Humans have many more cones in their eyes than dogs do, therefore human eyesight is very sensitive to movement of bright lights. A dog’s retina’s, which have far fewer cones, are much more sensitive to lower light situations. They are also much more capable of noticing a moving target and can hone in on moving objects at further distances than stationary objects that are quite near them. 

This ability to monitor movement is another reason dogs are capable of seeing and paying attention to television. They may not have a good idea of what is going on within the program, but they can see that action is taking place. When their curiosity is satisfactorily peaked, they will pay more attention. 

Dogs and Television

Old style American televisions that work from tube technology have a frame rate of 60Hz, meaning that the frame refreshes sixty times per second. Newer television, models known as HDTV, refresh at a much faster rate. Many images on the television screen appear stationary to humans, as their rate of vision is slower than that of the television. At about 50Hz, images would appear, to the human, to look like images from a flipbook. Dogs, on the other hand, get the flipbook imaging up to 75Hz, so the images have to have a higher refresh rate to appear fluid to a dog.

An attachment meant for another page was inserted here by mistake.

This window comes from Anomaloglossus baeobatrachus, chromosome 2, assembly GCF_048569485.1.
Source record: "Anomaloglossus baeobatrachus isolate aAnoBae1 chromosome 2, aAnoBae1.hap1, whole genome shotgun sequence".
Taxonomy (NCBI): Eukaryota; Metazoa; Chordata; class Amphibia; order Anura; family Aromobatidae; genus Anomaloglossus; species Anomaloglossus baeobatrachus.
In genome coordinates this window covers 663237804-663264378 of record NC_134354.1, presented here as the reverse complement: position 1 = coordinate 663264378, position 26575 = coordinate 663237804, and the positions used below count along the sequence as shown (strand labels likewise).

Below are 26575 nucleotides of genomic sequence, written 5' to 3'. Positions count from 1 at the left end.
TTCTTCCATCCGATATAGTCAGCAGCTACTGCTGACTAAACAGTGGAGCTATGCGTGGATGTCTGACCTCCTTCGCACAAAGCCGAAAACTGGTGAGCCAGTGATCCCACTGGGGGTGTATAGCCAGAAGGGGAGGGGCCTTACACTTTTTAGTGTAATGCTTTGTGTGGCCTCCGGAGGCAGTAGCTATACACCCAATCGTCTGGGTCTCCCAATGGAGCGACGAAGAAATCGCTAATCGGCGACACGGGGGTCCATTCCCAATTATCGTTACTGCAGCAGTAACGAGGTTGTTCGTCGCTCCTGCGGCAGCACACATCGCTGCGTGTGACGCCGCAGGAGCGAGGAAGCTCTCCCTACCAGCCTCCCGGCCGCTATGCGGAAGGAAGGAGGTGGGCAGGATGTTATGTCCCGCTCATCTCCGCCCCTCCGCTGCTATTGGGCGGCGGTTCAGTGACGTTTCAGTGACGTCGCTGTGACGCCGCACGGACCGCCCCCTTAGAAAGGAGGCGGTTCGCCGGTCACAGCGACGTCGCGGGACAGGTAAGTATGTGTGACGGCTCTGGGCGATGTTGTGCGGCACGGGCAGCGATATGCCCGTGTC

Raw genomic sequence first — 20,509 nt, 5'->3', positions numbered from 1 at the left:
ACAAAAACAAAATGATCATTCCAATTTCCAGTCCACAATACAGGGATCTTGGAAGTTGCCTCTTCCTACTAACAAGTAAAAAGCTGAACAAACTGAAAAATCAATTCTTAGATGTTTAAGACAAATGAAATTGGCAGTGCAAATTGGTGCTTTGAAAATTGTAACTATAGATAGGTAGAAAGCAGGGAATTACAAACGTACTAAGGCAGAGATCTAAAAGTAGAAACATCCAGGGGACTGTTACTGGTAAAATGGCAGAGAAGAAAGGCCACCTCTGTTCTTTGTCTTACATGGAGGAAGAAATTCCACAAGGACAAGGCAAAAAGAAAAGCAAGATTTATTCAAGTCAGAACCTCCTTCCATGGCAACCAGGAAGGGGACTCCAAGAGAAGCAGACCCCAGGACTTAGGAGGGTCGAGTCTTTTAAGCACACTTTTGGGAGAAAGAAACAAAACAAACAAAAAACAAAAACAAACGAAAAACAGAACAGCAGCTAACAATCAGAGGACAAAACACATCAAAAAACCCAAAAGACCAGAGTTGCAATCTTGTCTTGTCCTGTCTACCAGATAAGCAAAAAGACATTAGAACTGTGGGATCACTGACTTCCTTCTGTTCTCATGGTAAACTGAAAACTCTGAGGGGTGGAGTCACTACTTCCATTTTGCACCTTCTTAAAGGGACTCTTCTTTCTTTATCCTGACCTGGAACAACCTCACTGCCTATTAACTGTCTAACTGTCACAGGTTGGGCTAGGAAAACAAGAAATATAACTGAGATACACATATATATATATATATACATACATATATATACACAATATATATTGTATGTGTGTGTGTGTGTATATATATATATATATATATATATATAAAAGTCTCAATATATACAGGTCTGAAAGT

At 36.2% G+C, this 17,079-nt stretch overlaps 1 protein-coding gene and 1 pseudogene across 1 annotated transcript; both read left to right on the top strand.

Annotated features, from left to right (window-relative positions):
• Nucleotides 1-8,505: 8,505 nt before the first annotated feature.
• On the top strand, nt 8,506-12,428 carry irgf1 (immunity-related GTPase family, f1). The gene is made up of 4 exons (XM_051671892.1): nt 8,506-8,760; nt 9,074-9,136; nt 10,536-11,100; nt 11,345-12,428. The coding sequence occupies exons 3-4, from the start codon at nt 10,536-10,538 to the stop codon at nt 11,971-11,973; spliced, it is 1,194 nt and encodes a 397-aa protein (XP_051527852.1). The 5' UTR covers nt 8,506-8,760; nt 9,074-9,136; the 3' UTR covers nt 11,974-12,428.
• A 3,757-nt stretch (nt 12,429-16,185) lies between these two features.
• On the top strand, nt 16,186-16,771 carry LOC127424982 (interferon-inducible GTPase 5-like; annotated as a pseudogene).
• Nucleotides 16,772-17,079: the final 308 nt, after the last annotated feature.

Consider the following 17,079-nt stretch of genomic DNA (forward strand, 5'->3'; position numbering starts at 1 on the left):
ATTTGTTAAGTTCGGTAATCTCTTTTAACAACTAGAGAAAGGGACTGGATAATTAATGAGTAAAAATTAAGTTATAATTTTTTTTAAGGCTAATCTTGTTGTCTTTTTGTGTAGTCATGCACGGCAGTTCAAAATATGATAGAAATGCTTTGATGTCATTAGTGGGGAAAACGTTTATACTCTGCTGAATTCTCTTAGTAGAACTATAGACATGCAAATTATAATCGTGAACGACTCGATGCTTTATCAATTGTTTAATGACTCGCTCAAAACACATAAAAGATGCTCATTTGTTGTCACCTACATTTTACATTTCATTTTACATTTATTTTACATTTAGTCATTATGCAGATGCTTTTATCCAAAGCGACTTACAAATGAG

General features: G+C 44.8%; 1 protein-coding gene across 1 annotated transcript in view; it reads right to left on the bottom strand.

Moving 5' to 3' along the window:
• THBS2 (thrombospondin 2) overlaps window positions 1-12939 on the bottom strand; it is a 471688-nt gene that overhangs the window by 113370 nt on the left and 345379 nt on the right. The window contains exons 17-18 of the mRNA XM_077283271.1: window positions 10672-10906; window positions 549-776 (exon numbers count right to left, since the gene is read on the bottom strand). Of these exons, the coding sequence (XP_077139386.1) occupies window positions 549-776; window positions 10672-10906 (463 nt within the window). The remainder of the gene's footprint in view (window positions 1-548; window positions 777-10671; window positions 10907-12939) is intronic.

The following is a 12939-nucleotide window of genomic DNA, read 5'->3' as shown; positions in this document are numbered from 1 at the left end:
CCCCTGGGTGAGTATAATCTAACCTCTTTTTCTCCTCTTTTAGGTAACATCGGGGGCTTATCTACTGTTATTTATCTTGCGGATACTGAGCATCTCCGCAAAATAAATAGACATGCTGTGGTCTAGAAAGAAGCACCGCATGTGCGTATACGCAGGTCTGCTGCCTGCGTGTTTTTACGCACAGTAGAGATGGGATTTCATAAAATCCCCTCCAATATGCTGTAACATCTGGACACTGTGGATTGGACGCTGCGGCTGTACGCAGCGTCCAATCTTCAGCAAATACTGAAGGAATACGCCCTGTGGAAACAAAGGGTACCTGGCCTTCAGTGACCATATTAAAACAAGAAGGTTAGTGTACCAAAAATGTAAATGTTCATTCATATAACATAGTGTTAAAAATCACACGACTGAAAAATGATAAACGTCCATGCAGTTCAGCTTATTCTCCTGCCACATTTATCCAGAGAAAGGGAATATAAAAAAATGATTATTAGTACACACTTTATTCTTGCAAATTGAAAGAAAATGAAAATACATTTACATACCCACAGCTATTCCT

To dogs, the older televisions reflect images that they perceive as simple flickers of movement or light, however, the newer televisions present more fluidity and make images appear more realistic to the canine eye’s abilities.

Some dogs even use face-tracking as a means of identifying and relating to information they see on the television screen. However, as a study has shown, face-recognition in dog’s is a trained behavior that can cause dogs to focus on the images that they see on the television screen, effectively overshadowing their natural abilities and responses in this scenario. 

Dogs are initially attracted to the television because of certain sounds that they hear. Once the noise has their attention, and they then find out where the sound is coming from, they begin to focus on the images and, depending on the breed of dog and the way their eyes function, interact with the stimulus or not. It was found that some of the sounds that elicited the most response from dogs was other dogs barking or whining, the sound of the human voice giving friendly commands or praise and the sounds of squeaky toys.